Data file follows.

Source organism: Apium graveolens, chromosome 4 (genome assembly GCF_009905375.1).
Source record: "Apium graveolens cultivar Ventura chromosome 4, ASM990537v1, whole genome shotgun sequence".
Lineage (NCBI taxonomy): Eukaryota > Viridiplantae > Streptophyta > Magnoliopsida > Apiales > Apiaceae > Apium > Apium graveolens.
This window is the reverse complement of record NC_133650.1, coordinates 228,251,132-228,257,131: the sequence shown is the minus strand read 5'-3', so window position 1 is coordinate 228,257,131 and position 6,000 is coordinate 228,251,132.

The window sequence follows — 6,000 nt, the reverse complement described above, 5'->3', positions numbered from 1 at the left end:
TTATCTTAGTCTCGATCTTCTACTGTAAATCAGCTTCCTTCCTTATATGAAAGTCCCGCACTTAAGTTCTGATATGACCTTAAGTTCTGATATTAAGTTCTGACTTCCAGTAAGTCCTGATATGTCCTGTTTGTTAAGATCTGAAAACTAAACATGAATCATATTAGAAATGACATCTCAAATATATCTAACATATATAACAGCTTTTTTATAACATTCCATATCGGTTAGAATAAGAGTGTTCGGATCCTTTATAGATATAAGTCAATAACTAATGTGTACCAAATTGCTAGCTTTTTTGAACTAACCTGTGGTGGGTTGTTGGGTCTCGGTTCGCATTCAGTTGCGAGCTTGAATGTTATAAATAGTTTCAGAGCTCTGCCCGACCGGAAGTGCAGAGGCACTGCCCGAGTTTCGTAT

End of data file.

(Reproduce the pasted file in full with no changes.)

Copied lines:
Source organism: Apium graveolens, chromosome 4 (genome assembly GCF_009905375.1).
Source record: "Apium graveolens cultivar Ventura chromosome 4, ASM990537v1, whole genome shotgun sequence".
Lineage (NCBI taxonomy): Eukaryota > Viridiplantae > Streptophyta > Magnoliopsida > Apiales > Apiaceae > Apium > Apium graveolens.
This window is the reverse complement of record NC_133650.1, coordinates 228,251,132-228,257,131: the sequence shown is the minus strand read 5'-3', so window position 1 is coordinate 228,257,131 and position 6,000 is coordinate 228,251,132.

The window sequence follows — 6,000 nt, the reverse complement described above, 5'->3', positions numbered from 1 at the left end:
TTATCTTAGTCTCGATCTTCTACTGTAAATCAGCTTCCTTCCTTATATGAAAGTCCCGCACTTAAGTTCTGATATGACCTTAAGTTCTGATATTAAGTTCTGACTTCCAGTAAGTCCTGATATGTCCTGTTTGTTAAGATCTGAAAACTAAACATGAATCATATTAGAAATGACATCTCAAATATATCTAACATATATAACAGCTTTTTTATAACATTCCATATCGGTTAGAATAAGAGTGTTCGGATCCTTTATAGATATAAGTCAATAACTAATGTGTACCAAATTGCTAGCTTTTTTGAACTAACCTGTGGTGGGTTGTTGGGTCTCGGTTCGCATTCAGTTGCGAGCTTGAATGTTATAAATAGTTTCAGAGCTCTGCCCGACCGGAAGTGCAGAGGCACTGCCCGAGTTTCGTAT